If wishes and hopes could make it so, the American watch market would be back up and running at full speed. Unfortunately, it's not. Though there are some signs that the market is coming back, the truth (which many people are loathe to admit) is that things aren't as good as brands and retailers would like them to be, but they aren't as bad as they could be, either.
Denis J. Boulle, owner, de Boulle (Dallas, Texas) feels there is growth in the watch industry, "particularly with the higher-end brands, which are doing very well. Last year, for example, we sold three Pateks in January and February, while this year we sold eighteen. With the higher-end brands like Rolex and Patek Philippe, the more you carry, the better you do. That certainly isn't true with every brand.”
Unique and timeless
Jan Rose, owner of Rose Jewelers (Southampton, New York) is careful in her estimation of current market conditions. “Things are fair,” she says. “I think that people are still being very cautious in their spending. You have to be creative and you have to have the right selection of product. I'm seeing a mixed trend of looking for things that are unique but that at the same time are timeless. Customers don't seem to be as trendy as they used to be, because if they are spending more money, they want the product to be versatile and more timeless. The good news is things haven't gotten worse and I am hoping to see an increase in sales. Right now any retail is tough, especially with the Internet, flea markets and more.”
Having unique product for the times seems to be the key. “If the product is right, then people are buying again,” says Sue Garvey-Welsh, Director of Communications, Piaget North America. “People are looking for unique pieces. We are doing very well with our diamond product.”
“People want something that no one else has,” agrees Stuart Sklar, President, Maurice Lacroix USA. “It's neat to be different. We have very exclusive distribution, under 350 active doors in the US. We have a nice base of great customers, and we are bringing on board some exclusive, blue chip retailers.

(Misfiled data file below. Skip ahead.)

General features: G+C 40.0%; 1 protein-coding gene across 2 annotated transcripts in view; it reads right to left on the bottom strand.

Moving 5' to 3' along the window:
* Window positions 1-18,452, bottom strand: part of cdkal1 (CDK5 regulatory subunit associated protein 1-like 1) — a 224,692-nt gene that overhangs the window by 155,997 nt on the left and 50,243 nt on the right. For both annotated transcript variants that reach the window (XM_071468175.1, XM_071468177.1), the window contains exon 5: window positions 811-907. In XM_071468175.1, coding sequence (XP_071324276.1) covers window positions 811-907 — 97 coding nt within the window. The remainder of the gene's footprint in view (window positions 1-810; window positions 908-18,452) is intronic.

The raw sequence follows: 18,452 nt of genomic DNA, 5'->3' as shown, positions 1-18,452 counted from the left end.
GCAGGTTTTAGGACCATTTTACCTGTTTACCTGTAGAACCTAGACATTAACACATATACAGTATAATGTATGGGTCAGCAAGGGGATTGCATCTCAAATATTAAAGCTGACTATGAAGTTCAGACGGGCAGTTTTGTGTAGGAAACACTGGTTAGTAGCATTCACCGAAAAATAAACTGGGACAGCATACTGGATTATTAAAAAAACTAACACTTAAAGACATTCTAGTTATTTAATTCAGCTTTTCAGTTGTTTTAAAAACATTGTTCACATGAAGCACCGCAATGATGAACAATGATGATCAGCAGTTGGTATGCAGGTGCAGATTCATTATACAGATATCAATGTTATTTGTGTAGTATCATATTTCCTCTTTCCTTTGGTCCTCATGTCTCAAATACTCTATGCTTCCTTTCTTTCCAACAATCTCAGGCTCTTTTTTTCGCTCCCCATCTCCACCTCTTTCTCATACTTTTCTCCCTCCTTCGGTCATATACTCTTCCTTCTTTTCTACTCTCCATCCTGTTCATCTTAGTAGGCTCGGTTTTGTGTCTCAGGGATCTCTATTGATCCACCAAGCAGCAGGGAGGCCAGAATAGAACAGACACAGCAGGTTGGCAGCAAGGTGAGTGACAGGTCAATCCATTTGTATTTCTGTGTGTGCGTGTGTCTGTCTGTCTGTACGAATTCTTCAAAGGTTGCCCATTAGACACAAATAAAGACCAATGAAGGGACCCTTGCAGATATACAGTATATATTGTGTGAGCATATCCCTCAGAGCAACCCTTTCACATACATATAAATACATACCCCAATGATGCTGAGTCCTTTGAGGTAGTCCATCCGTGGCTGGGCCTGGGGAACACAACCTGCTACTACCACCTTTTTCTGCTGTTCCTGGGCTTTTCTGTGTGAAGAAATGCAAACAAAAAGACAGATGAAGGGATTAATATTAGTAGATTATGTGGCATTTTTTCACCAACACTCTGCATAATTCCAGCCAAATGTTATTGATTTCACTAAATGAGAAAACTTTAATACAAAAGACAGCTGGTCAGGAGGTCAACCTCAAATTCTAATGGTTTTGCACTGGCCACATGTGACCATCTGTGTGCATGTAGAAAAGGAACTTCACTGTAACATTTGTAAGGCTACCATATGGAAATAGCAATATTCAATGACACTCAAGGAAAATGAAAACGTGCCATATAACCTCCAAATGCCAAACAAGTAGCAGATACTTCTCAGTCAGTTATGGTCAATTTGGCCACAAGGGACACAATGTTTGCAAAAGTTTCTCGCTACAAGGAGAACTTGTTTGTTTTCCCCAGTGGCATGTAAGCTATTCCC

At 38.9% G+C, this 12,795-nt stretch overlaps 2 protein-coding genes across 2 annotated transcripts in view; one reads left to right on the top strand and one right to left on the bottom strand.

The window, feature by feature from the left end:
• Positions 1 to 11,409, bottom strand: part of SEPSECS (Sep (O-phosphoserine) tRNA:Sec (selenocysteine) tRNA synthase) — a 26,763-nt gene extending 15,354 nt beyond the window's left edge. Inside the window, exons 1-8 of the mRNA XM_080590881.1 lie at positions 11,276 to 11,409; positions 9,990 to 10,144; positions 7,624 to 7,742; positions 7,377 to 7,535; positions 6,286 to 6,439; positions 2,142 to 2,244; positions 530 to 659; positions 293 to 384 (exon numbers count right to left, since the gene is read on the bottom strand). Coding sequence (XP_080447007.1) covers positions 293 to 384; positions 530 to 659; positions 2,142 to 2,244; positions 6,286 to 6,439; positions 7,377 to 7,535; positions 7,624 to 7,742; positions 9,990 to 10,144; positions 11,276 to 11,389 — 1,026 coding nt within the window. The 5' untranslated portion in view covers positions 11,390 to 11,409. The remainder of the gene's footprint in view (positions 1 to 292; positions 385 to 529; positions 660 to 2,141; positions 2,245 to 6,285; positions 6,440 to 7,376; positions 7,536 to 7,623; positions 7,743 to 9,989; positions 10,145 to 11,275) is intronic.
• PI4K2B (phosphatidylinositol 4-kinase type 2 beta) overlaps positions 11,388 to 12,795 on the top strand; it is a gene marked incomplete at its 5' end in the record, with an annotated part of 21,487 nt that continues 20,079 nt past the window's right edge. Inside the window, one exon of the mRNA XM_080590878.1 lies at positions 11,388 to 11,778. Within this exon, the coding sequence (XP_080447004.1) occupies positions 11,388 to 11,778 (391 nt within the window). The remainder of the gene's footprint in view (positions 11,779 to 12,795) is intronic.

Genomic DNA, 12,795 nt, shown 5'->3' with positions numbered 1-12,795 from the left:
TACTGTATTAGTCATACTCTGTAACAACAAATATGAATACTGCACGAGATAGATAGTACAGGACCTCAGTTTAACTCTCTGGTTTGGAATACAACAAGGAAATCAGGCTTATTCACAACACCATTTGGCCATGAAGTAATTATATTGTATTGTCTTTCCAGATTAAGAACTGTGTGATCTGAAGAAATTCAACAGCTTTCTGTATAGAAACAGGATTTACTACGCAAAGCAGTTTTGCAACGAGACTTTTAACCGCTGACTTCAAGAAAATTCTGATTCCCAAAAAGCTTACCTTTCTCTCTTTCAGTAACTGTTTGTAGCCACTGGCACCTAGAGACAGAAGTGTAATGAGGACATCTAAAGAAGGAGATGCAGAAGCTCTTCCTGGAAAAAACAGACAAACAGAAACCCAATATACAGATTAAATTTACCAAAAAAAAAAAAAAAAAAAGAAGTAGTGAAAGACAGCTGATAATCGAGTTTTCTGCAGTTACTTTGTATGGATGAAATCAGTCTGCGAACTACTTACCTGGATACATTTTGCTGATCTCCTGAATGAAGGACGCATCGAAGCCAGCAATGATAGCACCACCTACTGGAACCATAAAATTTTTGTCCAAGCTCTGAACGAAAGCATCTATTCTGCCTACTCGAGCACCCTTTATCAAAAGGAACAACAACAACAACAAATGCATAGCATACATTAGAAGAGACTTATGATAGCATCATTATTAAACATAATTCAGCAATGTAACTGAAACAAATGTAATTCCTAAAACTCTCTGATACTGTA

”I think there are a lot of brands out there and it will come down to relationships, a good distribution strategy by the vendors and I don't think you will see brands being in every single door,“Sklar continues.”Retailers won't put up with this. We want alliances with the best jewellers and we are going to protect those alliances."
High-end sales strong
High-end brands are doing pretty well, proving the notion that luxury goods do well regardless of the state of the economy.
“Sales are still strong for us in the US, we are still seeing a wonderful interest in our complicated pieces, as well as our collection,” says Tania Edwards, Vice President, Patek Philippe USA. “What we hear from our retailing friends is that the very high-end has stayed very strong and weathered the ups and downs of the market. That really reinforces that when people spend money they will spend it carefully.”
Even for Patek Philippe, though, it hasn't been a bed of roses, because of the very weak dollar. “The effect has been that we have had to put our prices up on February 15,” Patek's Edwards admits. “We have tried to avoid this - we had not put our prices up for six years, which is unusual. We are always trying to give our customers the best value. If we can avoid putting our prices up, we will, but we have to buy in Swiss francs, so we had no choice.”